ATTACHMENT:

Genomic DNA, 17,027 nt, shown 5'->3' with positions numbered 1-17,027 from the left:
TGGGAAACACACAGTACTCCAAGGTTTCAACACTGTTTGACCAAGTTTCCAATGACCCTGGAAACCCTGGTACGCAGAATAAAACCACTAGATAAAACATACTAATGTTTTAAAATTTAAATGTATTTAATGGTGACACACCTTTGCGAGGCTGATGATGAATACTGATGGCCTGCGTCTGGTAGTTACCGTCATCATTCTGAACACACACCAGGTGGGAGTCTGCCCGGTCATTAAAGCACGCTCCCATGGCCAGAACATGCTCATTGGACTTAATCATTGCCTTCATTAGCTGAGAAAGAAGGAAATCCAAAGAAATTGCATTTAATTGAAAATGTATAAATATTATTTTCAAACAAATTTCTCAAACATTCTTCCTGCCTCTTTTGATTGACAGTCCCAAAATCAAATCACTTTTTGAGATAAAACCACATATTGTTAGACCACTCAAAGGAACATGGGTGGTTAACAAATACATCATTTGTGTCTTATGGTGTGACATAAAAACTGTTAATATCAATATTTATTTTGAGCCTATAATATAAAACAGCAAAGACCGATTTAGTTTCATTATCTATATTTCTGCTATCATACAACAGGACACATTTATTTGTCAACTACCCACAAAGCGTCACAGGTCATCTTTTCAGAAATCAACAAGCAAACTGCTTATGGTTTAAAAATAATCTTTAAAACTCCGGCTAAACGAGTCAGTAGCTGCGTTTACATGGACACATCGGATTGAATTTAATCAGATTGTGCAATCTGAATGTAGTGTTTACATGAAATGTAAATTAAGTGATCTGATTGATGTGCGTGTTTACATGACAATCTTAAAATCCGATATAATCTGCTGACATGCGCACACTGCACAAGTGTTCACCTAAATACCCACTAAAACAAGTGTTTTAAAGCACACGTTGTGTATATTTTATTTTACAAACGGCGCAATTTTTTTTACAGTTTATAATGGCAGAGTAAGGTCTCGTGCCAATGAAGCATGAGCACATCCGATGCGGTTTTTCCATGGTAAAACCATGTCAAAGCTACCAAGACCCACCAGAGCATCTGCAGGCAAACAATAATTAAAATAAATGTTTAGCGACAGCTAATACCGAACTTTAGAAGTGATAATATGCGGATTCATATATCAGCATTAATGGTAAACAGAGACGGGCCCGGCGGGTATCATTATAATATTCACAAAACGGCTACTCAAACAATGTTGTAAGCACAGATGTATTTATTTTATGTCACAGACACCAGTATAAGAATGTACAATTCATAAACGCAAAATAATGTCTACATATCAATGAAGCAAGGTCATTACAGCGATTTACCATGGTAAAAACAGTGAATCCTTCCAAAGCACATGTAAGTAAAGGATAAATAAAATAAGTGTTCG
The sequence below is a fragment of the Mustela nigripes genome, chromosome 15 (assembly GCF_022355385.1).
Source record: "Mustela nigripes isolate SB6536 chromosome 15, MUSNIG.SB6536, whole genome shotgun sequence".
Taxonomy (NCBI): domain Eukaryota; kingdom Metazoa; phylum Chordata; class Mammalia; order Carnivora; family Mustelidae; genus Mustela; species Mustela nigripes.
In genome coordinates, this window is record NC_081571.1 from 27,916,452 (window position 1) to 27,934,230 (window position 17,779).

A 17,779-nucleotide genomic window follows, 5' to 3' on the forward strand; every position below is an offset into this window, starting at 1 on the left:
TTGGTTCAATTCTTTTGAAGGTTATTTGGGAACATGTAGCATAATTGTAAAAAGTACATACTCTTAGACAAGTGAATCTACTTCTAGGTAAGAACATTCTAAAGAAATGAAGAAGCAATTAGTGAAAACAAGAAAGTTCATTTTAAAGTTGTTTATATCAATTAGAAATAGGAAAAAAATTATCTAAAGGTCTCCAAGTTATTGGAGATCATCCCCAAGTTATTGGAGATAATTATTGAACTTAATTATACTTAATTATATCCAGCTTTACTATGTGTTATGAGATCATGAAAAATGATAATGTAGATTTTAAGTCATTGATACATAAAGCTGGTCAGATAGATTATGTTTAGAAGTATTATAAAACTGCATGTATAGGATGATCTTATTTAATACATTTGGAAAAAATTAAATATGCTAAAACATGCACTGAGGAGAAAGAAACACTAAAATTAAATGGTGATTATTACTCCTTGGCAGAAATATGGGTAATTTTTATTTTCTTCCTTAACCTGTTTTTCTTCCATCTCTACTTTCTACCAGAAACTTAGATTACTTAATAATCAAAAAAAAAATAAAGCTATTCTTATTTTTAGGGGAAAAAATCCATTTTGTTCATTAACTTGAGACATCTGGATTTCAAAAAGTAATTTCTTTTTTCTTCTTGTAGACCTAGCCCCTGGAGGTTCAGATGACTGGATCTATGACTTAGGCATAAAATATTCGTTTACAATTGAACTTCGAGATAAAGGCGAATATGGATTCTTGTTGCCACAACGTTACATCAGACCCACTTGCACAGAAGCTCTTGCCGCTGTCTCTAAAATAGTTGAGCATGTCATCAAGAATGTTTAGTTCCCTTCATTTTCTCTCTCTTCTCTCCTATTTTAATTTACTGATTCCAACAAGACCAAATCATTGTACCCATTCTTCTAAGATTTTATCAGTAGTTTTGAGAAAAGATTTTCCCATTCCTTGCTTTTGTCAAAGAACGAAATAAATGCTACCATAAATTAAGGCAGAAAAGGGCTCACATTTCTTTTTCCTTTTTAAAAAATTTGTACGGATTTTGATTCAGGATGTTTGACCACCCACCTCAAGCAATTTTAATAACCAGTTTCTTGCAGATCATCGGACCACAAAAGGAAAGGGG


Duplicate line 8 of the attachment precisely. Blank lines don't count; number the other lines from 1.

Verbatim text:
TTGGTTCAATTCTTTTGAAGGTTATTTGGGAACATGTAGCATAATTGTAAAAAGTACATACTCTTAGACAAGTGAATCTACTTCTAGGTAAGAACATTCTAAAGAAATGAAGAAGCAATTAGTGAAAACAAGAAAGTTCATTTTAAAGTTGTTTATATCAATTAGAAATAGGAAAAAAATTATCTAAAGGTCTCCAAGTTATTGGAGATCATCCCCAAGTTATTGGAGATAATTATTGAACTTAATTATACTTAATTATATCCAGCTTTACTATGTGTTATGAGATCATGAAAAATGATAATGTAGATTTTAAGTCATTGATACATAAAGCTGGTCAGATAGATTATGTTTAGAAGTATTATAAAACTGCATGTATAGGATGATCTTATTTAATACATTTGGAAAAAATTAAATATGCTAAAACATGCACTGAGGAGAAAGAAACACTAAAATTAAATGGTGATTATTACTCCTTGGCAGAAATATGGGTAATTTTTATTTTCTTCCTTAACCTGTTTTTCTTCCATCTCTACTTTCTACCAGAAACTTAGATTACTTAATAATCAAAAAAAAAATAAAGCTATTCTTATTTTTAGGGGAAAAAATCCATTTTGTTCATTAACTTGAGACATCTGGATTTCAAAAAGTAATTTCTTTTTTCTTCTTGTAGACCTAGCCCCTGGAGGTTCAGATGACTGGATCTATGACTTAGGCATAAAATATTCGTTTACAATTGAACTTCGAGATAAAGGCGAATATGGATTCTTGTTGCCACAACGTTACATCAGACCCACTTGCACAGAAGCTCTTGCCGCTGTCTCTAAAATAGTTGAGCATGTCATCAAGAATGTTTAGTTCCCTTCATTTTCTCTCTCTTCTCTCCTATTTTAATTTACTGATTCCAACAAGACCAAATCATTGTACCCATTCTTCTAAGATTTTATCAGTAGTTTTGAGAAAAGATTTTCCCATTCCTTGCTTTTGTCAAAGAACGAAATAAATGCTACCATAAATTAAGGCAGAAAAGGGCTCACATTTCTTTTTCCTTTTTAAAAAATTTGTACGGATTTTGATTCAGGATGTTTGACCACCCACCTCAAGCAATTTTAATAACCAGTTTCTTGCAGATCATCGGACCACAAAAGGAAAGGGG